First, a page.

The professional development/staff meeting before the school year begins

  • Welcome back, I hope you all had a good summer.
  • I know that you are anxious to get into your classrooms.
  • There have been some changes, so me let me introduce your new staff members.
  • Now you will sign the forms promising to report child abuse.
  • Test scores. (Everybody groans)
  • In and of itself, the test scores were a little up in some areas, a little flat in others, and lower in some.
  • If you will turn towards the wall, our coordinator will show our scores with her analysis.  (Teachers start to draw, cutout, and prepare materials)
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Teachers are never on vacation

Schools may be closed for the break,

But teachers have a lot to make.


Lesson plans for the the school year,

With lessons that are precise and clear.


Schedule learning so the students have the knowledge for each test,

So for the teachers the break is not true rest,


Wherever they go they still are thinking about what the kids need to know,

And about the room environment, papers to correct, and observing the students grow.


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LAUSD administrators and board members, who are you to decide...

that testing is the best use of instructional time and resources for the students of LAUSD?

You never come to the schools. Members of the board, you are politicians, not educators, and the downtown administrators who once worked in a schools and now advise you, forgot what it was like two seconds after they left the schools.

Yet, you spend the money; you order the tests; tell the teachers what to teach; buy the lousiest textbooks; cut support staff and supplies from the schools; raise class sizes; and then raise hell with the principals, who raise hell with the teachers if test scores don't go up.

So what gives you the right to judge each teacher by his or her test scores?

Teaching is not testing. Teachers have a heart and care about the students first and test scores last.

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Firing In A Crowded Theater

The most stringent protection of free speech would not protect a man in falsely shouting fire in a theater and causing a panic.”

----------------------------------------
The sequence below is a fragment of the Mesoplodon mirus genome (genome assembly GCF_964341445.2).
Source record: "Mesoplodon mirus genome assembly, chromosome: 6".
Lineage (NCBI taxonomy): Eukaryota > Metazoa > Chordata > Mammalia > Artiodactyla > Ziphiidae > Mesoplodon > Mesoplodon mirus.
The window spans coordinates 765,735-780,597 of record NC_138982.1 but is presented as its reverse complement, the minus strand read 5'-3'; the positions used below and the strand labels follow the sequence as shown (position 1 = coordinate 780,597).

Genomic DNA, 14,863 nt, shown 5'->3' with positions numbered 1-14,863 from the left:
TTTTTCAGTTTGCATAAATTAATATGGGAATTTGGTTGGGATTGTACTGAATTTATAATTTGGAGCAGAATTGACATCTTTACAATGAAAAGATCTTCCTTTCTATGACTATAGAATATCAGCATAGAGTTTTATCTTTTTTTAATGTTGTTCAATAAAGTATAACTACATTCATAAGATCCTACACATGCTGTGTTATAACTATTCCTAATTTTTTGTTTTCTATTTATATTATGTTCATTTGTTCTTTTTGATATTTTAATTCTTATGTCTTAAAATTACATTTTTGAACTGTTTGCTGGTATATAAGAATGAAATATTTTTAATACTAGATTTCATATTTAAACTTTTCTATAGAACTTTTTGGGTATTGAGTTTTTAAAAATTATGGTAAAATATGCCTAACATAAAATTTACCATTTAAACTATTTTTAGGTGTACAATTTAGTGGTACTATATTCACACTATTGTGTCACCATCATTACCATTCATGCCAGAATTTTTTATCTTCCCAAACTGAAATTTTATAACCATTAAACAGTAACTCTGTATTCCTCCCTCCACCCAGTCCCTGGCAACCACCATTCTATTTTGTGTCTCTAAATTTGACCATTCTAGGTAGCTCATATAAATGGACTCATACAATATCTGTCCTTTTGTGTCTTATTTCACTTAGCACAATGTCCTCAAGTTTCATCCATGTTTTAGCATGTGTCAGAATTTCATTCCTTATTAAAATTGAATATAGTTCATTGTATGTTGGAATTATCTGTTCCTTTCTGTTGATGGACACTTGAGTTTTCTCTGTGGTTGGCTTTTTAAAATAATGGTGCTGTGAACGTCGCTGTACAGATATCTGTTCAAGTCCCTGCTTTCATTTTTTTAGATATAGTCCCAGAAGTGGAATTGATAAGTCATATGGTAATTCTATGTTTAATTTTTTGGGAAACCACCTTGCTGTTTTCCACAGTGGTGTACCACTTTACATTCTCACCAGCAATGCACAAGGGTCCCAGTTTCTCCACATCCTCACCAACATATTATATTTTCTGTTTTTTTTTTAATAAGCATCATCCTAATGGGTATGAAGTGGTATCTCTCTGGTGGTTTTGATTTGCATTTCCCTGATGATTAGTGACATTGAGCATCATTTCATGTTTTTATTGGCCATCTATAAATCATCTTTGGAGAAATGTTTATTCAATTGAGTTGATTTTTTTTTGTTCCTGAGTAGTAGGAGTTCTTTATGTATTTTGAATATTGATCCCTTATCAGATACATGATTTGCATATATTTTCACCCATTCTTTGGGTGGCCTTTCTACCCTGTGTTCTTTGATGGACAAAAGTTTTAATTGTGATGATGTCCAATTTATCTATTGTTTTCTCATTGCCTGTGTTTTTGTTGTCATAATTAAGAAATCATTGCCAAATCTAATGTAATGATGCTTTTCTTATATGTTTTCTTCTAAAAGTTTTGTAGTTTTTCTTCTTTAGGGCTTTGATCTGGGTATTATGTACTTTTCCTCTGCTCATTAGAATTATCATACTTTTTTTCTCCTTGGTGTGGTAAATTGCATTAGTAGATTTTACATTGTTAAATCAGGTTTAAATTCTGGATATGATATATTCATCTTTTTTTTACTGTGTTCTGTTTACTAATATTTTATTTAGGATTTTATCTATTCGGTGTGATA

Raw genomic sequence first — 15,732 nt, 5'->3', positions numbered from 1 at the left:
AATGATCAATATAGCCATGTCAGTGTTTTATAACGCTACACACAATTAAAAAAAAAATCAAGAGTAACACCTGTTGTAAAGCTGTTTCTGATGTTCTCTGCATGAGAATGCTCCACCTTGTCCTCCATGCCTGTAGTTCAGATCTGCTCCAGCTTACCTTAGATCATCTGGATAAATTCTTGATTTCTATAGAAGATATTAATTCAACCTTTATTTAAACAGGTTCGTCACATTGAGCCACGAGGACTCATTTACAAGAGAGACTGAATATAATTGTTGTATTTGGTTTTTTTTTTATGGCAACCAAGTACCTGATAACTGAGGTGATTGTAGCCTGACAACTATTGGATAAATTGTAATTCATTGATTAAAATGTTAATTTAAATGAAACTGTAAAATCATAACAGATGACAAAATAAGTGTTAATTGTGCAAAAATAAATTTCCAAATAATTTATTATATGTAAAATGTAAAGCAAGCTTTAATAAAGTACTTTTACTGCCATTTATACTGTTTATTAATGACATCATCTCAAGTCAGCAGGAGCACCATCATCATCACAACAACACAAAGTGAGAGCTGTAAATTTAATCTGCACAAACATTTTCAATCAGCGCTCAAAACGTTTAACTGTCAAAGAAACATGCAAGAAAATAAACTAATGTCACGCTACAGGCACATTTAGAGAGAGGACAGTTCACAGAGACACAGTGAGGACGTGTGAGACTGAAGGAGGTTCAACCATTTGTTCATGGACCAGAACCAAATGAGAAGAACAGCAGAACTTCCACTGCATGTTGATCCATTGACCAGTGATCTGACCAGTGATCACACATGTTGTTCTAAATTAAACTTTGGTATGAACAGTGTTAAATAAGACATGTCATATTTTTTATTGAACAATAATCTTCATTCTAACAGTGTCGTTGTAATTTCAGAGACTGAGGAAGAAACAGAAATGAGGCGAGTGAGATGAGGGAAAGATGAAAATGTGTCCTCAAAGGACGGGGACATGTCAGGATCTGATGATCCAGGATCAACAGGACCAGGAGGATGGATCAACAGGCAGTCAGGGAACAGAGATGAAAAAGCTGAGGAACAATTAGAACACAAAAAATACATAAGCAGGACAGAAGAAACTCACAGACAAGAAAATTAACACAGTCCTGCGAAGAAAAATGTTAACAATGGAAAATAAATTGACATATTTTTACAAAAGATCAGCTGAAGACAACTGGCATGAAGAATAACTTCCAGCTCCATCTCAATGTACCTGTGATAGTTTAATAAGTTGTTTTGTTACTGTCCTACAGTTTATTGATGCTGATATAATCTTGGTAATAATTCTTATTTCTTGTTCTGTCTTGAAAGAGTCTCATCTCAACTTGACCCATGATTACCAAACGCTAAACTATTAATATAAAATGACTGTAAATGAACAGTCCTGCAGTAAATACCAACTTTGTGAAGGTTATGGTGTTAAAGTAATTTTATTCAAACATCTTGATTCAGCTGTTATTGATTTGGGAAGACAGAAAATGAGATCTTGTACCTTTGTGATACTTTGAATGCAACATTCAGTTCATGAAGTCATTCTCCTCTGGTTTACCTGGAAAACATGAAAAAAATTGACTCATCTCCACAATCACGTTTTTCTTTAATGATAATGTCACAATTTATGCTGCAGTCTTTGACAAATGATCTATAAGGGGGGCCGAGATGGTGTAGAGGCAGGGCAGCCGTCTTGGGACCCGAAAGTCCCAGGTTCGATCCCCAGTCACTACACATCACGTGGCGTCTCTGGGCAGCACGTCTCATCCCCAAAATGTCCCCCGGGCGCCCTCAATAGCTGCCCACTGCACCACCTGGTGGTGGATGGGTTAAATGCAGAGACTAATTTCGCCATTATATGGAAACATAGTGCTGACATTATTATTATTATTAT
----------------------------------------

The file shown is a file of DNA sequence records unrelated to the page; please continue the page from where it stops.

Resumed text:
-Oliver Wendell Holmes

Sadly, the death of two people last week in a shooting at a Louisiana movie theater will not do anything to start a meaningful dialog about gun control in our country. If the 13 people in Binghamton, 13 people in Ft. Hood, three people in Huntsville, eight people in Manchester, six people in Tucson, eight people in Seal Beach, seven people in Oakland, 12 people in Aurora, six people in Oak Creek, six people in Minneapolis, three people in Brookfield, 27 people in Newtown, five people in Santa Monica, 13 people in Washington, D. C., three people in Ft. Hood, seven people in Isla Vista and nine people in Charleston were not enough to spark a discussion about who has access to guns, why should another two lives matter to our politicians? When Obama initially ran for president, the NRA warned that we have never “faced a presidential candidate...with such a deep-rooted hatred of firearm freedoms,” but as President, Obama has only expanded the rights of gun owners. And the carnage continues…

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Every teacher is The Lone Ranger

Lately, I have been drawn to watch episodes of the 1950’s T.V. show, The Lone Ranger.

During every episode, the morality, the goodness, and the righteousness of The Lone Ranger and Tonto stands out.

Every teacher in America is The Lone Ranger. We fight against the system that we know is wrong. We do what we can to prepare our students for the next grades and for life. We are there for our students.

Every teacher has had former students come back or contact them. These former students are full of great memories and thankfulness.

Instead of “Who was that masked man?”  they say, “I wish my kids could have you as a teacher!

Their memories and their success are the SILVER BULLET we leave behind.